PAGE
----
Hulu’s new psychological thriller The Mill portrays the definition of a capitalist dystopia — but the predictable plot twist and lackluster script makes it feel like a knockoff Black Mirror.

The new movie, directed by Sean King O’Grady, was released Monday as part of the streaming service’s “Huluween” promotion. The film follows Joe, a typical businessman working to provide for his wife and soon to be first born son. However, his life changes when he wakes up in a prison cell wearing his old suit and nothing but an ancient mill next to him.

There is a quick anticlimactic reveal that Joe’s captor is none other than the monopoly corporation he earnestly works for — Mallard.

The movie immediately leaves me with two questions. How could a million dollar company successfully kidnap workers for years at a time without anyone finding out? Why would it do such a thing?

My first question is answered quickly, as an omniscient female voice explains that Joe must push the mill every day from 6 a.m. to 10 p.m. while working to reach a designated quota — an artificial intelligence generated system designed to make the prisoners more loyal employees. This new “training system” adds to the dystopian aspect of the film, but while it should leave viewers questioning whether this may be their own corporate future, the outlandish setting and weak acting just makes it unrealistic.

This film failed to evoke the same brilliantly disturbing and anxiety-inducing plots around the possible evolution of technology, which is where Black Mirror succeeded. Not only were the details throughout the film lacking, but the ending didn’t deliver that unnerving feeling I was expecting.  

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However, I did appreciate the added plot tension, with Joe being forced to make sure he beat the other prisoners’ scores in order to evade termination. This emphasizes Mallard’s chilling company message — “good enough isn’t good enough” — repeated constantly throughout the film, making it just a little more thrilling.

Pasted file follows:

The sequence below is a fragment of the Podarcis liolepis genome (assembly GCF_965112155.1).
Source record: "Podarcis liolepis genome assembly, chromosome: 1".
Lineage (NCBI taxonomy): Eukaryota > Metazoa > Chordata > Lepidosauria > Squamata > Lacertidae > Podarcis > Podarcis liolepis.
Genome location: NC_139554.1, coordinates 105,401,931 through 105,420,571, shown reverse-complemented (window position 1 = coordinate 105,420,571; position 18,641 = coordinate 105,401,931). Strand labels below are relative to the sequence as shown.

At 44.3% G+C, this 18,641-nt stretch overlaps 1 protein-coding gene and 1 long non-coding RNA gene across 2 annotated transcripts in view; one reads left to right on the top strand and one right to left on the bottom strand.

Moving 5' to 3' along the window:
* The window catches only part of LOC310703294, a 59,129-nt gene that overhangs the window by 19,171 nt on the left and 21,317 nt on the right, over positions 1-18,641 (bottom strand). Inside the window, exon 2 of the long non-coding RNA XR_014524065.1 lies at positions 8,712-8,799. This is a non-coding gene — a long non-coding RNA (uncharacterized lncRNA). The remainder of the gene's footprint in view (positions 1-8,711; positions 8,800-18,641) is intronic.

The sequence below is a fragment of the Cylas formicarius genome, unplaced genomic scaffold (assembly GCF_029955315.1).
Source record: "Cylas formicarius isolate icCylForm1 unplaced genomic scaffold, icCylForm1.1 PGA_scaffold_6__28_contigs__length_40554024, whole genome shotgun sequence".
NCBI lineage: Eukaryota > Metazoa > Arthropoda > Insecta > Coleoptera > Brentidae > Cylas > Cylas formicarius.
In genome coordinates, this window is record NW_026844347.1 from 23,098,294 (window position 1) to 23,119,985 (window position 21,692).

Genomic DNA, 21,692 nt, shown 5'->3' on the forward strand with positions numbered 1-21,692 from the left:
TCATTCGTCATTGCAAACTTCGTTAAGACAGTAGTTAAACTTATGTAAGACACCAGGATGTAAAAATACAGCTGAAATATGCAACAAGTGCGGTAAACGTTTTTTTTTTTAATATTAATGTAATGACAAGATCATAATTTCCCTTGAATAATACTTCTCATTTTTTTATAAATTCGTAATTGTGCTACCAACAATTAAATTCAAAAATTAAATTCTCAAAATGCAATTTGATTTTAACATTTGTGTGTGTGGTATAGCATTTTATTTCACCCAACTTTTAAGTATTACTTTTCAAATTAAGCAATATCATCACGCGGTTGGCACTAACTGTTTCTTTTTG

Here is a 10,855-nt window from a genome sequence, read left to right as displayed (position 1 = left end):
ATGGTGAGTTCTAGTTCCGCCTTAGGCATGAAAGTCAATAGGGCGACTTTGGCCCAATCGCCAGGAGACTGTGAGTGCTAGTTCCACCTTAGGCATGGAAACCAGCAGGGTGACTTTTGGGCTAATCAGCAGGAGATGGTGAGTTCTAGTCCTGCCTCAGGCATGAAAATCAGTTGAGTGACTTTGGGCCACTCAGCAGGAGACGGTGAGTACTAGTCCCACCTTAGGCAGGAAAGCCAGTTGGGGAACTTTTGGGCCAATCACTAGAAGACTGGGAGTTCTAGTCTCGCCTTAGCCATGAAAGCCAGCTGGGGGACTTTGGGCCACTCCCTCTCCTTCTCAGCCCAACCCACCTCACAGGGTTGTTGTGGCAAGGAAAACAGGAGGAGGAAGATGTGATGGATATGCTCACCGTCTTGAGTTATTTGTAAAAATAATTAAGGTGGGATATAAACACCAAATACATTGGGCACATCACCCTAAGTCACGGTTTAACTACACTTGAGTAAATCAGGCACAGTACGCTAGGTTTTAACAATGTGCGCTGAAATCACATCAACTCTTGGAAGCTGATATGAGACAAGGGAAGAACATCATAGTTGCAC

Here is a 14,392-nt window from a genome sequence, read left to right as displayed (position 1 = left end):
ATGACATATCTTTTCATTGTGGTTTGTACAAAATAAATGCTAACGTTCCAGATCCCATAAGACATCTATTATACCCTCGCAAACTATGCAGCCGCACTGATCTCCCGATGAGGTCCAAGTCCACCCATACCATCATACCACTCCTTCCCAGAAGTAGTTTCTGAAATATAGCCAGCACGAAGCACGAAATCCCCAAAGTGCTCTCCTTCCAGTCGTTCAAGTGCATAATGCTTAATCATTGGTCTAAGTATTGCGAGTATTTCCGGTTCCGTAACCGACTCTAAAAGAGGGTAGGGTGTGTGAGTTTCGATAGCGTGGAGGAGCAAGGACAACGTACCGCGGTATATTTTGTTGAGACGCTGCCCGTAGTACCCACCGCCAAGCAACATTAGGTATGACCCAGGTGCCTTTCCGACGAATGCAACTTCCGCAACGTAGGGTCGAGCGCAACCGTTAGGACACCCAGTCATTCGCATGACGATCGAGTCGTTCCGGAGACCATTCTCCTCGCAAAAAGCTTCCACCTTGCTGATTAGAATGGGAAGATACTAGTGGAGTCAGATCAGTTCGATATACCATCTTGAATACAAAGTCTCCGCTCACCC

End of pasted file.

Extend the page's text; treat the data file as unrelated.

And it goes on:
Joe’s quota rises each day, and yet he continues to meet the company’s demands as he fears this is the only way to eventually be released and see his new baby boy. This develops what I think is the most interesting part of the film — the theme that big corporations exploit their workers and trap them in a work culture where they’re forced to meet unrealistic expectations with the hopes of being promoted.

One of the biggest issues with The Mill is it is essentially a one-man show, with the one main setting being a dusty prison cell. A choice like that is dangerous as it puts more pressure on the actors and script to be captivating enough to keep audiences interested and entertained, something this film failed to do.

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The potential for this film was definitely present explorationing powerful themes like capitalism and AI, but the acting fell flat. Lil Rel Howery did an adequate job with portraying a father and working man in complete emotional turmoil, but it was not enough to be worthy of almost two hours alone on the screen.

In addition, the script lacked variety, with the F-word being dropped every other line. A few times here and there makes sense, especially in a horror movie, but the way it was done was distracting and unappealing.

The film’s overarching message becomes apparent towards the end after the “surprise” is revealed. While I don’t hate this ending, I expected more.

A quality thriller should leave audiences utterly speechless, which was not nearly the case here. The underwhelming plot twist was revealed in the last ten minutes of the movie, ruining any hope that I had left. Two hours of watching a man push a mill — all for a boring ending.

Overall, the concepts explored were interesting, and while the plot had potential to be a psychological mind twisting success, this was ultimately not the case.

I would say that The Mill is not a must-watch flick this Halloween season.